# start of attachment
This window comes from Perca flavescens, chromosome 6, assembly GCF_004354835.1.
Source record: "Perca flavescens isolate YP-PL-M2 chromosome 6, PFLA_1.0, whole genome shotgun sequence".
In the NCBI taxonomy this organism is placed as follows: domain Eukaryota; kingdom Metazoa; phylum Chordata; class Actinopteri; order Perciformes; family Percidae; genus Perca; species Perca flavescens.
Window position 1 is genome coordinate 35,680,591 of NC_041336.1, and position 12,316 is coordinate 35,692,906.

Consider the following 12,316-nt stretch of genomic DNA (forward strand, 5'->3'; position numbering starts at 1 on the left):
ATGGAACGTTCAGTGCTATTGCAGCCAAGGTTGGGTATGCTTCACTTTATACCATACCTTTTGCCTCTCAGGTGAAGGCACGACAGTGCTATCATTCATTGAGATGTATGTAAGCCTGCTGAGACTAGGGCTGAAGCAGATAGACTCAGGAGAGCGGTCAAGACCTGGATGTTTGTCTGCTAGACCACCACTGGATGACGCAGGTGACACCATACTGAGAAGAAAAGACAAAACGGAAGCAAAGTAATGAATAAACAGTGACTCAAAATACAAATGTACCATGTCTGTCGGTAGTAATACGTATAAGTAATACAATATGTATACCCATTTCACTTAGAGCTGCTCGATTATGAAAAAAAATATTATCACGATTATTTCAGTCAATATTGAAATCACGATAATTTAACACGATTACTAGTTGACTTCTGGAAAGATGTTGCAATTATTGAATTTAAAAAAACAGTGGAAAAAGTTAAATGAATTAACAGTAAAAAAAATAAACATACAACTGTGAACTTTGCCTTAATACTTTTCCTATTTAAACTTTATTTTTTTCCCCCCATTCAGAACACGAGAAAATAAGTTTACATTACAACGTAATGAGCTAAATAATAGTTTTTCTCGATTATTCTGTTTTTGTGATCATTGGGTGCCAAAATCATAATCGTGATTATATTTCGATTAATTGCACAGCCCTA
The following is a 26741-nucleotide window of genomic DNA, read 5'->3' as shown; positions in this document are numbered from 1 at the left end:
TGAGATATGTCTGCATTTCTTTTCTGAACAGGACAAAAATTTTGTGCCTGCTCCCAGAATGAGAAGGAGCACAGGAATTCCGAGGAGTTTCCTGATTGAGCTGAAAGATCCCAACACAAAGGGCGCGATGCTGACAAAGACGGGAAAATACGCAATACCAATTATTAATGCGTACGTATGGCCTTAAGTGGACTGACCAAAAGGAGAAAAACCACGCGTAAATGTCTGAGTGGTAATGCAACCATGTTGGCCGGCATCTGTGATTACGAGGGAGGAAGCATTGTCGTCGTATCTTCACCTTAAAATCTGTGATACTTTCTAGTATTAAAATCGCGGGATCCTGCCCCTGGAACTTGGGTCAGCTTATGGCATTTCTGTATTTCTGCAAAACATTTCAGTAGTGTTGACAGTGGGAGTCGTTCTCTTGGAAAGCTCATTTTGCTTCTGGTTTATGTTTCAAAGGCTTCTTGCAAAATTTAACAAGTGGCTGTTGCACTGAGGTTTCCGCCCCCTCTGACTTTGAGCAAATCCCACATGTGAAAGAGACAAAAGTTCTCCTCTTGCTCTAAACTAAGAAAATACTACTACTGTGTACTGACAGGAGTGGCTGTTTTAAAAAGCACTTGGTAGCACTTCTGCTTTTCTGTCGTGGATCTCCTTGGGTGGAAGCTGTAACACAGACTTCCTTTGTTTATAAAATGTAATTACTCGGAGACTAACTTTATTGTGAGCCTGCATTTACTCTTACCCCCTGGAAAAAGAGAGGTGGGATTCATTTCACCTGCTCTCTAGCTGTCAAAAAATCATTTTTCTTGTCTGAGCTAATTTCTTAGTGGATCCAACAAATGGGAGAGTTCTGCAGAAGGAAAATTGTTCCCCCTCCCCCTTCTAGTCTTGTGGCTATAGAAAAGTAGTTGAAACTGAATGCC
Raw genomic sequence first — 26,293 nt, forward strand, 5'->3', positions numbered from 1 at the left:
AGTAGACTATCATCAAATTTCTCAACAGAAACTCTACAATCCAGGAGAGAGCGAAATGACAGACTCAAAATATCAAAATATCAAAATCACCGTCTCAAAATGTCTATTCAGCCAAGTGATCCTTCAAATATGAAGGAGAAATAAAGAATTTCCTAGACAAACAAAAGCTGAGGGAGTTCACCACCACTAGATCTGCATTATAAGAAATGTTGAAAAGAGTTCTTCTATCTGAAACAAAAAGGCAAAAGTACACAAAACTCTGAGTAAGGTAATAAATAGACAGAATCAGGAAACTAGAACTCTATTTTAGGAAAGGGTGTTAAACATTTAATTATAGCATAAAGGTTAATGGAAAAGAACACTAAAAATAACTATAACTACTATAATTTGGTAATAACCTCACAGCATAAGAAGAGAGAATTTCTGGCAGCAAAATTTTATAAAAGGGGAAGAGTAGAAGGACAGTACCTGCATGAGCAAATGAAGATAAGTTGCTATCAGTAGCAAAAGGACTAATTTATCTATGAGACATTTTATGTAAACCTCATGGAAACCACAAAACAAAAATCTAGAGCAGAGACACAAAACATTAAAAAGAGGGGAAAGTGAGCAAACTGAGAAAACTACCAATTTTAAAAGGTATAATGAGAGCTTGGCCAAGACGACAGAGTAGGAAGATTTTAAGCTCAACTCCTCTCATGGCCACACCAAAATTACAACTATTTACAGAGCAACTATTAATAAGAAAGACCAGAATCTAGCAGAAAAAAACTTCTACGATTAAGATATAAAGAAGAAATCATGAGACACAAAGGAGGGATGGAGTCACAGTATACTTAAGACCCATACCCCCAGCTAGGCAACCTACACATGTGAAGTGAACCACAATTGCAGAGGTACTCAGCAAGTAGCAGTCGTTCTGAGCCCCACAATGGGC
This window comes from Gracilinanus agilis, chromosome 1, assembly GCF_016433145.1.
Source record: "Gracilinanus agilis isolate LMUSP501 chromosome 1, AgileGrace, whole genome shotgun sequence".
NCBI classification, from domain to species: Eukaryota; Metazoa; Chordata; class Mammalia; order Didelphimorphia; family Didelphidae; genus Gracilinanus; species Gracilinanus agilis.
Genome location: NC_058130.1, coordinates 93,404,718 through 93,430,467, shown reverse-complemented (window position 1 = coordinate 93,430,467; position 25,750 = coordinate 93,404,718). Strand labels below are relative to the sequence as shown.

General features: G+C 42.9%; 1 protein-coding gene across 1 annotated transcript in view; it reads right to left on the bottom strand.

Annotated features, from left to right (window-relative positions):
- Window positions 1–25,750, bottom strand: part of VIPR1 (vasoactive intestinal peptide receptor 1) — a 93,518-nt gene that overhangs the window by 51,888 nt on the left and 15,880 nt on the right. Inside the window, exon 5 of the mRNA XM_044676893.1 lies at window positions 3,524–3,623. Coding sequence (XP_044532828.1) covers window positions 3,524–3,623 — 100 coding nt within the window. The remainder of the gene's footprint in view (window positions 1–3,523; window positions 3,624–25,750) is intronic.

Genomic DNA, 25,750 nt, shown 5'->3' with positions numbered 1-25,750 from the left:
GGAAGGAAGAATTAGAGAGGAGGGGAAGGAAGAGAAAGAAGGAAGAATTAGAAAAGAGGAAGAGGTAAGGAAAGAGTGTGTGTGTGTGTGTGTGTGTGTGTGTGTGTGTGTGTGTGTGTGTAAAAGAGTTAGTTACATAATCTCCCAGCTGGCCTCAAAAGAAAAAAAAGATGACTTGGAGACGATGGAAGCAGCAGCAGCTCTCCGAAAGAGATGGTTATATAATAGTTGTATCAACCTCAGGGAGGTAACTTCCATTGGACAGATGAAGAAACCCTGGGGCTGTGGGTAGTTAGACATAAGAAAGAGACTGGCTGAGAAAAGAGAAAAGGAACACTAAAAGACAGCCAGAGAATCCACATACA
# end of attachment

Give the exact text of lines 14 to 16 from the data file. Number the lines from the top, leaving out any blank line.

Genome location: NC_058130.1, coordinates 93,404,718 through 93,430,467, shown reverse-complemented (window position 1 = coordinate 93,430,467; position 25,750 = coordinate 93,404,718). Strand labels below are relative to the sequence as shown.

General features: G+C 42.9%; 1 protein-coding gene across 1 annotated transcript in view; it reads right to left on the bottom strand.

Annotated features, from left to right (window-relative positions):